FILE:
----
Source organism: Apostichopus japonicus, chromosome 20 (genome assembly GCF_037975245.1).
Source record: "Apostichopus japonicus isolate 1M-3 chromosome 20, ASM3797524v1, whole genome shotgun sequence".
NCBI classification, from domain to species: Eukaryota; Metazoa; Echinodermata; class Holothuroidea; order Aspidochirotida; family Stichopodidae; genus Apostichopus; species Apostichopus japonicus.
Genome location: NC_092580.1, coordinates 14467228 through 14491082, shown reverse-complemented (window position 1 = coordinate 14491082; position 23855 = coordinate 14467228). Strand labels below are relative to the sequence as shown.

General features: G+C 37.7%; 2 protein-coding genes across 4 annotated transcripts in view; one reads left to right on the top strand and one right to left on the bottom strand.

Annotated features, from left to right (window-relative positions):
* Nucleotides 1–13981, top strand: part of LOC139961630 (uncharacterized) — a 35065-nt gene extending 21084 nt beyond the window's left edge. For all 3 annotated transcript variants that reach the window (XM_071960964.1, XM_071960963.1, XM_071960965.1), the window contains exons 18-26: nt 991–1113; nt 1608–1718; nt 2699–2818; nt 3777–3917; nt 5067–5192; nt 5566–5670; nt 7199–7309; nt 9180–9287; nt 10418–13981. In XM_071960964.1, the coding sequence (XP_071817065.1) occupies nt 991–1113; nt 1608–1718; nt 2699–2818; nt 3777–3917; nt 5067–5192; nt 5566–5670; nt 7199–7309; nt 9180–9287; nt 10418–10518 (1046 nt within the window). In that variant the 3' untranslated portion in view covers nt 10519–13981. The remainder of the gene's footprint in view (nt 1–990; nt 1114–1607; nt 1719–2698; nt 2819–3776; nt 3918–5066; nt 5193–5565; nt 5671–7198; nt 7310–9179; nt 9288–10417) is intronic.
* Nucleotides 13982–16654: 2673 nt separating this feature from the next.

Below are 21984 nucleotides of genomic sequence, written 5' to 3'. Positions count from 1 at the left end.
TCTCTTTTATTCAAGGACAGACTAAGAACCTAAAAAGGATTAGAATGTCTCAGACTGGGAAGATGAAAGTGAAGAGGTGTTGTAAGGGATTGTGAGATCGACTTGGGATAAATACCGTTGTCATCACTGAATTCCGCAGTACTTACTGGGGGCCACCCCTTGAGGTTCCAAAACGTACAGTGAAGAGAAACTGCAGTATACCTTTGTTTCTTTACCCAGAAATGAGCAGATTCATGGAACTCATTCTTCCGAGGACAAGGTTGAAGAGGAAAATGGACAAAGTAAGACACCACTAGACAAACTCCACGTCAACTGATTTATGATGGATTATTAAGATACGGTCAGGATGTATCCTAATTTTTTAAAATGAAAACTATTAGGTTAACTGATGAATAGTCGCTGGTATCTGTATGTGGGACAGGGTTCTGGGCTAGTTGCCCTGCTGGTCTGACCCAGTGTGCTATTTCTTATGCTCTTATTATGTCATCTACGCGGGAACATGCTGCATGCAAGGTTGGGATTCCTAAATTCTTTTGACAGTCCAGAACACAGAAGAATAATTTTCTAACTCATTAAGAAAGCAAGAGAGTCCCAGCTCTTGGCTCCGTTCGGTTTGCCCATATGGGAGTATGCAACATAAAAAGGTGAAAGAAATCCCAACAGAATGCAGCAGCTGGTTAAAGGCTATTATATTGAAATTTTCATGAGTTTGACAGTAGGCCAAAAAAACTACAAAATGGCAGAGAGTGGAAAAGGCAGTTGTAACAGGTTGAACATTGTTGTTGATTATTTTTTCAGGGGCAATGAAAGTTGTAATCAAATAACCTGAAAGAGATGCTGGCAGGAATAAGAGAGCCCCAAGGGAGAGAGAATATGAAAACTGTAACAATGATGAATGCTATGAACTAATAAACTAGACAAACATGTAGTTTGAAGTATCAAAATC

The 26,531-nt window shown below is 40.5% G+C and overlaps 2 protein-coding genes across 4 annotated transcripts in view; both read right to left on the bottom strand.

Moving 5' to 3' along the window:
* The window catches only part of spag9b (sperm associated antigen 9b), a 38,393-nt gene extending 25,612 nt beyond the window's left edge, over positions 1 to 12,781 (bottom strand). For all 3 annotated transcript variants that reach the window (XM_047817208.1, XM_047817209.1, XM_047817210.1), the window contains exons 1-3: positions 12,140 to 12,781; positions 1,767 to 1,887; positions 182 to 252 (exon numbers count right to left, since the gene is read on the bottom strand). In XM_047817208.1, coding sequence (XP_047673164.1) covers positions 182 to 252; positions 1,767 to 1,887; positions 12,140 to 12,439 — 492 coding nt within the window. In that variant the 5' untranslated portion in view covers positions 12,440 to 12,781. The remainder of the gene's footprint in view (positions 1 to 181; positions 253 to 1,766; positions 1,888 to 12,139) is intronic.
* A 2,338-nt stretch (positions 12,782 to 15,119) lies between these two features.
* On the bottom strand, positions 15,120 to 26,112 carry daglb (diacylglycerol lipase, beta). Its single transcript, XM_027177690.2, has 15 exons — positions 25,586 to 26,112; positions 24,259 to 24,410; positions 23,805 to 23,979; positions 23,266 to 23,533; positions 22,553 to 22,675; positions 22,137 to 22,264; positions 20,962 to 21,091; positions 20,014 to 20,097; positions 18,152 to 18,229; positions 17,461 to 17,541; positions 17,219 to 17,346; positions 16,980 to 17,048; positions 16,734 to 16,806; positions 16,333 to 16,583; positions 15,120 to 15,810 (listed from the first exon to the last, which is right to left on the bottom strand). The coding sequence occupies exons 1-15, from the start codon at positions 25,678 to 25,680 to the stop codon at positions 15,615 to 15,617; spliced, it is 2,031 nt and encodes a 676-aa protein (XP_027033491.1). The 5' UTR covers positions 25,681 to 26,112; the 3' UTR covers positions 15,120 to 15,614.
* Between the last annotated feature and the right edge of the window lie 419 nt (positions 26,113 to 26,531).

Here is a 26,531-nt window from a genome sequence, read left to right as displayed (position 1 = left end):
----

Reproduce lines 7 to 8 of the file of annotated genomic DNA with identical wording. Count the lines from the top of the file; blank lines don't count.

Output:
* Nucleotides 1–13981, top strand: part of LOC139961630 (uncharacterized) — a 35065-nt gene extending 21084 nt beyond the window's left edge. For all 3 annotated transcript variants that reach the window (XM_071960964.1, XM_071960963.1, XM_071960965.1), the window contains exons 18-26: nt 991–1113; nt 1608–1718; nt 2699–2818; nt 3777–3917; nt 5067–5192; nt 5566–5670; nt 7199–7309; nt 9180–9287; nt 10418–13981. In XM_071960964.1, the coding sequence (XP_071817065.1) occupies nt 991–1113; nt 1608–1718; nt 2699–2818; nt 3777–3917; nt 5067–5192; nt 5566–5670; nt 7199–7309; nt 9180–9287; nt 10418–10518 (1046 nt within the window). In that variant the 3' untranslated portion in view covers nt 10519–13981. The remainder of the gene's footprint in view (nt 1–990; nt 1114–1607; nt 1719–2698; nt 2819–3776; nt 3918–5066; nt 5193–5565; nt 5671–7198; nt 7310–9179; nt 9288–10417) is intronic.
* Nucleotides 13982–16654: 2673 nt separating this feature from the next.